My Struggle with Intensive Care Psychosis

ICU psychosis what it's like
Intensive care units are in the news lately. Here's a story about a common experience there...
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My Struggle with Intensive Care Psychosis

When I look back at my four-and-a-half-month stay in an intensive care unit, it’s the psychosis I remember most. It’s called intensive care psychosis and it’s more common than you think. It’s often terrifying for patients and their families.

When I woke up, still intubated, after spending 6 weeks in a medically induced coma, I had delusions, hallucinations, anxiety, and paranoia that lasted for weeks. I’d had an emergency surgery, sepsis, and a series of infections but it took me some time understand that.

I was lucky to have my family there to comfort me. Their continual reassurance helped to keep me from complete panic during this period.

Here are some of the delusions I remember.

I’m in Paris, it’s beautiful here.  It must be spring, bright yellow tulips growing in the park. I’m right by that famous river that flows through the city.  I forget the name of the river, but I know it’s famous.  I’m sitting in one of those sidewalk cafes drinking in the sights and feeling the wonder of it.  I’m not sure how I got here.

 I’m about to order a coffee when I notice I don’t have anything with me.  No money, no ID, nothing.  I panic a bit. Then I need to go to the bathroom, but when I get up and move around, I can’t find restrooms except the ones you have to put money in.  The little French I took in college is all gone, I can’t find any help.

I wander into a nearby hospital still looking for a public restroom.  The hallways are lonely and scary, but I keep going.  All the patient’s doors are closed but that hospital smell of antiseptics, drugs, and patient’s shit let me know that there are people here.  There’s nothing in the halls but a few IV stands and carts of electronic devices.  I’m getting desperate for that restroom but I’m afraid to open any of the doors to ask.  I take the elevator up to the 5th floor and start looking there.

Two big men come out of one of the doors and I turn around to look at them.  They’re dressed in dark clothes. I think they are hospital employees, but they look more like thugs.  They follow me.  When I step up my pace, they do too.  When I start running, they run.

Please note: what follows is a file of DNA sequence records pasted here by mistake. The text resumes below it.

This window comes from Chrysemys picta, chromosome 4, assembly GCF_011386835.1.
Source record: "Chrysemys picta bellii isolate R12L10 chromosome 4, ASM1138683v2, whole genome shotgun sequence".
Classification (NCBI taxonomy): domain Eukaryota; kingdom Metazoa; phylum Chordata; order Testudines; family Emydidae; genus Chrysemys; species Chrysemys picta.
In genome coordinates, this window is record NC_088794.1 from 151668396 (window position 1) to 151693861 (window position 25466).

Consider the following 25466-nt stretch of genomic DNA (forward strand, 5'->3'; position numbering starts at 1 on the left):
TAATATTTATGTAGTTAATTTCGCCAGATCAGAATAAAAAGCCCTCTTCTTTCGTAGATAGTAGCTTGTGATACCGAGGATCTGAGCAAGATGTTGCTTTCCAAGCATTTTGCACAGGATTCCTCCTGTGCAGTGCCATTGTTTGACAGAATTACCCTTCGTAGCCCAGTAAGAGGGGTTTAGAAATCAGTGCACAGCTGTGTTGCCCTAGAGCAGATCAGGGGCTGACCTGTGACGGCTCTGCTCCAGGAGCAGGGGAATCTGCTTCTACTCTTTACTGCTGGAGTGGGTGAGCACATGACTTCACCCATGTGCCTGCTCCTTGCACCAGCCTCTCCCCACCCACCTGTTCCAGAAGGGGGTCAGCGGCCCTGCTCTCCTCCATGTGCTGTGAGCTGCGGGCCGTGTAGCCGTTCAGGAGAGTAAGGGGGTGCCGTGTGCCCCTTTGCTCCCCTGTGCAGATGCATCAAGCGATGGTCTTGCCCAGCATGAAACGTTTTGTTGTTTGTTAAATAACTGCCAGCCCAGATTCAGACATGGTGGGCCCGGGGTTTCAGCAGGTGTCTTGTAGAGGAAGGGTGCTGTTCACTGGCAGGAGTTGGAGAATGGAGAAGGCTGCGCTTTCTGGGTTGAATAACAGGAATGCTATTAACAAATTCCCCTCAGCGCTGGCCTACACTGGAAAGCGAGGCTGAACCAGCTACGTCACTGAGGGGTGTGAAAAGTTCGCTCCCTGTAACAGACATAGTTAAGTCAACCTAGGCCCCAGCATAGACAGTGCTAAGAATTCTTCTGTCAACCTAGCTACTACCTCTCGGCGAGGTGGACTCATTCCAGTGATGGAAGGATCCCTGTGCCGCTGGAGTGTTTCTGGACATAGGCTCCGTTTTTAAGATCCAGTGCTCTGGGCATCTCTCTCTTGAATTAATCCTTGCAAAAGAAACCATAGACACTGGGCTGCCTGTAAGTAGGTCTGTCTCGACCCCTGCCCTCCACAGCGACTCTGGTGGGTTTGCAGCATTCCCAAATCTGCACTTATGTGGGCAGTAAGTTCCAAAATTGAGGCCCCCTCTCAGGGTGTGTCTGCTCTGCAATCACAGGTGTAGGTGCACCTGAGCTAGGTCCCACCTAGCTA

I’m running as fast as I can, but I can’t outrun them.  They catch me at the end of the hall right in front of a huge window. 

One man grabs my arms, the other grabs my feet and they start swinging me.   I know I’m going to go out that window.  I feel the impact and the glass breaking around me.  I can feel the air rushing up and my clothes flutter around me as I fall.  When I hit ground, the wind is knocked out of me and I can’t move anything.  I look around this dark dead end of a brick alley.  There are shards of glass and broken bricks and remnants of drunken parties around me. I pass out.

I wake up in a hospital bed, there are all kinds of tubes coming out of me and my arms are tied down.  My daughter, MaiLynn and sister, Kathy are there.  They’re looking at me expectantly.

“What are you doing in Paris?” I ask them. 

They look confused.  A nurse comes in and adjusts one of my tubes and hangs a bag of liquids.  She smiles and says hello while she works. 

“They’re all trying to kill me.  I’d leave but my legs are broken from the fall.”  I whisper when she leaves. 

“No” they say. 

“Mom, you’re in Reno. MaiLynn says. You’re safe here.”

“You were never in Paris. You had surgery for your hiatal hernia. We’ve told you that many times,” Kathy adds.

“No one is trying to hurt you; they’re all doing all they can to help you.”

“O.K.” I say.  But I stay vigilant.

I doubt the truth.

This is the strangest hospital. The people act all friendly but I’m still afraid of one of the nurses and an EMT that hangs out around here. I think they’re the ones that threw me out the window. I know that everyone says that never happened.